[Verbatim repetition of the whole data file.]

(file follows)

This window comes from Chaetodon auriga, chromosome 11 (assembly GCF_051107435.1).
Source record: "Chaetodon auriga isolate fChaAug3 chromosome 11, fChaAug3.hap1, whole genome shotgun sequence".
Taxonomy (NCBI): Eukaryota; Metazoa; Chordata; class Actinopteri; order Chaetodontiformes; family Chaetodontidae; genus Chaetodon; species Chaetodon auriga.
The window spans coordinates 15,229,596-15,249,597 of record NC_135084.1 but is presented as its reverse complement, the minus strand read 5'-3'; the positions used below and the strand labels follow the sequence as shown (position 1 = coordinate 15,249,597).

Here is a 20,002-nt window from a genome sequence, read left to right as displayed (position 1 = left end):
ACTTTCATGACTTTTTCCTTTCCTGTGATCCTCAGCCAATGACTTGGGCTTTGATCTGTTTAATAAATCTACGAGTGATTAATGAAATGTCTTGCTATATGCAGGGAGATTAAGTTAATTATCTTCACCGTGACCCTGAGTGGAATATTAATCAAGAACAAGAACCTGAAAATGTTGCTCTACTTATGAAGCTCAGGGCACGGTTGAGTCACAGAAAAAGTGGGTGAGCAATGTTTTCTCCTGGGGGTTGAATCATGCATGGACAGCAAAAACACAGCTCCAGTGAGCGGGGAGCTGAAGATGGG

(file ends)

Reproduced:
This window comes from Chaetodon auriga, chromosome 11 (assembly GCF_051107435.1).
Source record: "Chaetodon auriga isolate fChaAug3 chromosome 11, fChaAug3.hap1, whole genome shotgun sequence".
Taxonomy (NCBI): Eukaryota; Metazoa; Chordata; class Actinopteri; order Chaetodontiformes; family Chaetodontidae; genus Chaetodon; species Chaetodon auriga.
The window spans coordinates 15,229,596-15,249,597 of record NC_135084.1 but is presented as its reverse complement, the minus strand read 5'-3'; the positions used below and the strand labels follow the sequence as shown (position 1 = coordinate 15,249,597).

Here is a 20,002-nt window from a genome sequence, read left to right as displayed (position 1 = left end):
ACTTTCATGACTTTTTCCTTTCCTGTGATCCTCAGCCAATGACTTGGGCTTTGATCTGTTTAATAAATCTACGAGTGATTAATGAAATGTCTTGCTATATGCAGGGAGATTAAGTTAATTATCTTCACCGTGACCCTGAGTGGAATATTAATCAAGAACAAGAACCTGAAAATGTTGCTCTACTTATGAAGCTCAGGGCACGGTTGAGTCACAGAAAAAGTGGGTGAGCAATGTTTTCTCCTGGGGGTTGAATCATGCATGGACAGCAAAAACACAGCTCCAGTGAGCGGGGAGCTGAAGATGGG